Project Steps

Comic books are tough to store: the traditional boxes are ugly, and shelving them is super-inconvenient. So, inspired by how they’re displayed in stores, I tossed off these simple shelves in just over an hour.

If you decide to build yourself a set of these shelves (they’d be great for displaying magazines, too!), you don’t necessarily need to have wall or molding abutting the ends—I think they’d work great free-floating or end-to-end on a longer section of wall.

You’ll need (for each section of shelving):

one 1/4 x 1-inch piece of basswood, 24 inches long (your front slats)

one 1/2 x 1/2-inch piece of basswood, 24 inches long (your base piece)

sturdy wire, to the length of your shelf plus about two inches (I used 28-gauge)

two wood nails, 2- to 3-inches long two wood screws

Tools required:

Paint and brushes, if you like. Needle-nose pliers. A small hand saw (if you need to cut wood to length). Hammer. Screwdriver

Cut and paint the wood (about 40 minutes, including drying time).

I painted the flat slats on all sides, though only the top, front, and bottom will be visible to a casual observer.

I only painted the top and bottom of the thicker pieces, though only the bottoms will be visible.

I left the front and back sides unpainted as they will be nailed to the flat slats and the wall.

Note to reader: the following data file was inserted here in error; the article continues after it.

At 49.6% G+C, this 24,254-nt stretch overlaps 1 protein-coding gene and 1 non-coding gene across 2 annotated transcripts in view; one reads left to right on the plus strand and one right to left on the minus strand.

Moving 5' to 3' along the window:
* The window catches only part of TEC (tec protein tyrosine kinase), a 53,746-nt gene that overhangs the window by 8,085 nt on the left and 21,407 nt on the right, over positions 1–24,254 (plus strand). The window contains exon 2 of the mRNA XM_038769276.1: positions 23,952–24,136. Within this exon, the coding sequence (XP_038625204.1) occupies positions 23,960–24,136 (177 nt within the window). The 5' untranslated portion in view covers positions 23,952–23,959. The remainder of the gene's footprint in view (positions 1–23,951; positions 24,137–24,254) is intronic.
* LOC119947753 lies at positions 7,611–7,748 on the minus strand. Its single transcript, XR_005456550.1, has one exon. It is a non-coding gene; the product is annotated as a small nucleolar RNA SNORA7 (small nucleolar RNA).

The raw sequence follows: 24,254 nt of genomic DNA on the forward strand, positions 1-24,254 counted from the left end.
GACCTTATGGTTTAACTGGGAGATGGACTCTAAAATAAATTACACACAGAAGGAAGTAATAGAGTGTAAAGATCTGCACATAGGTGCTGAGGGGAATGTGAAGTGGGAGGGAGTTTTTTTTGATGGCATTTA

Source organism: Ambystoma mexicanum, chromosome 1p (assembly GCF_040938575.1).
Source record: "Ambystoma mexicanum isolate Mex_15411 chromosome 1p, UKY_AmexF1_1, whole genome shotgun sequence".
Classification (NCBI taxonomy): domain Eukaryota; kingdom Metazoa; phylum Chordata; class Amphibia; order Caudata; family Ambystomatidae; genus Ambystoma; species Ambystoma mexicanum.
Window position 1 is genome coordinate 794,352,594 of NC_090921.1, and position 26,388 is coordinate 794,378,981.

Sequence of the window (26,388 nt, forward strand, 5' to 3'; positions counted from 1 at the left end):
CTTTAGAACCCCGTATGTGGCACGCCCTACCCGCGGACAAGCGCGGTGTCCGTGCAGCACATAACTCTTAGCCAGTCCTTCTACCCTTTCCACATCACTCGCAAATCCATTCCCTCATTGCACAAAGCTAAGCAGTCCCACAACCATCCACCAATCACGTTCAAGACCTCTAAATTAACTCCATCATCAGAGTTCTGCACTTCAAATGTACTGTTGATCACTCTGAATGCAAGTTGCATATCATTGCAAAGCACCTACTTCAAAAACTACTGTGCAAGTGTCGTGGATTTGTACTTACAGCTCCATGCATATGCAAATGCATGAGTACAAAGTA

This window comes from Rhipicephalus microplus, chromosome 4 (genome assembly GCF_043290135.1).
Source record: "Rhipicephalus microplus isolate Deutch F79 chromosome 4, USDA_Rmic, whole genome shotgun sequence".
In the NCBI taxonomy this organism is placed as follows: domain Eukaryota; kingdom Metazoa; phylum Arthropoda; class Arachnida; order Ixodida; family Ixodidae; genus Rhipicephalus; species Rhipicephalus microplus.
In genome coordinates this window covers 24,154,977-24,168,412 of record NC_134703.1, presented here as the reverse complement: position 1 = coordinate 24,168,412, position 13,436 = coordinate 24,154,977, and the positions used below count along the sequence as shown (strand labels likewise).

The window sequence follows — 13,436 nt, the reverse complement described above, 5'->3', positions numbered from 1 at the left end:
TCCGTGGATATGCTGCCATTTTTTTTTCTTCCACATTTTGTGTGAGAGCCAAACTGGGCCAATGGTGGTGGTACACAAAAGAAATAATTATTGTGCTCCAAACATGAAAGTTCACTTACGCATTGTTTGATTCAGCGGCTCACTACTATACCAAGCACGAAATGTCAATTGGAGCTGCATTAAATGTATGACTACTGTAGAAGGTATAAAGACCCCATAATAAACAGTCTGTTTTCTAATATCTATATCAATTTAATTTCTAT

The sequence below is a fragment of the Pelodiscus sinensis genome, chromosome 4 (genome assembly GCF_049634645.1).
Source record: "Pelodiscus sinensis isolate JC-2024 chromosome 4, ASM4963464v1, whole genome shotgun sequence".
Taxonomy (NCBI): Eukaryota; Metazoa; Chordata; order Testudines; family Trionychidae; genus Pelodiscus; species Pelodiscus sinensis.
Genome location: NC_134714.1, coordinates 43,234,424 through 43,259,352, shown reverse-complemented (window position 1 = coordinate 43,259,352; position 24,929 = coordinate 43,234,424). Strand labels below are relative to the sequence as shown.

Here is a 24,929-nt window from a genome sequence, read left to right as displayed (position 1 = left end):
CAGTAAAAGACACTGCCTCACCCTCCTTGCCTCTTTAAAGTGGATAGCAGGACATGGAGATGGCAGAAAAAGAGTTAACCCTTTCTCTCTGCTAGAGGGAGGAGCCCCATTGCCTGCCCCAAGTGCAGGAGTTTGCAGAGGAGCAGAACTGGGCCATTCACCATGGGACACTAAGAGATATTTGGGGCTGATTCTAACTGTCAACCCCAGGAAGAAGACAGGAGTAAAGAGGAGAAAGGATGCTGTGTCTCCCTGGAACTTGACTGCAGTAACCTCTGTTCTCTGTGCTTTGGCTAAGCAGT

If you have a place to do it safely, you could easily use spray paint.

Assemble the shelves (five minutes).

Position your long nails approximately a half-inch from the end of each slat, a quarter-inch from the bottom of the shelf (that means centered in the thicker base).

Use my photos as a guide. Drive the nail through the flat piece and nearly all the way into your base piece.

Hang the shelves (5-10 minutes).

Make sure that the shelves are level, and that there is at least a foot of space between them. Use your tallest comic or magazine as a guide. There should be at least two inches of space between the top of the book and the bottom of the shelf above it.

Measure twice, bang once: when you’re certain of the positioning, hammer the nails completely thrrough and into the wall.

If you like, daub some paint over the nail heads to hide them. (Forgive the condition of the walls; my apartment building was built in 1888!)

Hang the wire reinforcements (about 15 minutes).

Use your needle-nose pliers to create a small loop in the wire, large enough for a wood screw. I experimented with wide-head nails, but trust me on the screws.

Start a hole by hammering the tip of the screw into the wall six inches above the top of each shelf: high enough to bear weight, but low enough to accommodate “mini” comics.

Make the wire as snug as you can, using the tension from screwing in the screws to assist.

Fill the shelves with comics! (Time: as long as it takes to curate.)

That’s it! You’ve built some seriously impressive-looking custom comic book or magazine shelves in less than two hours.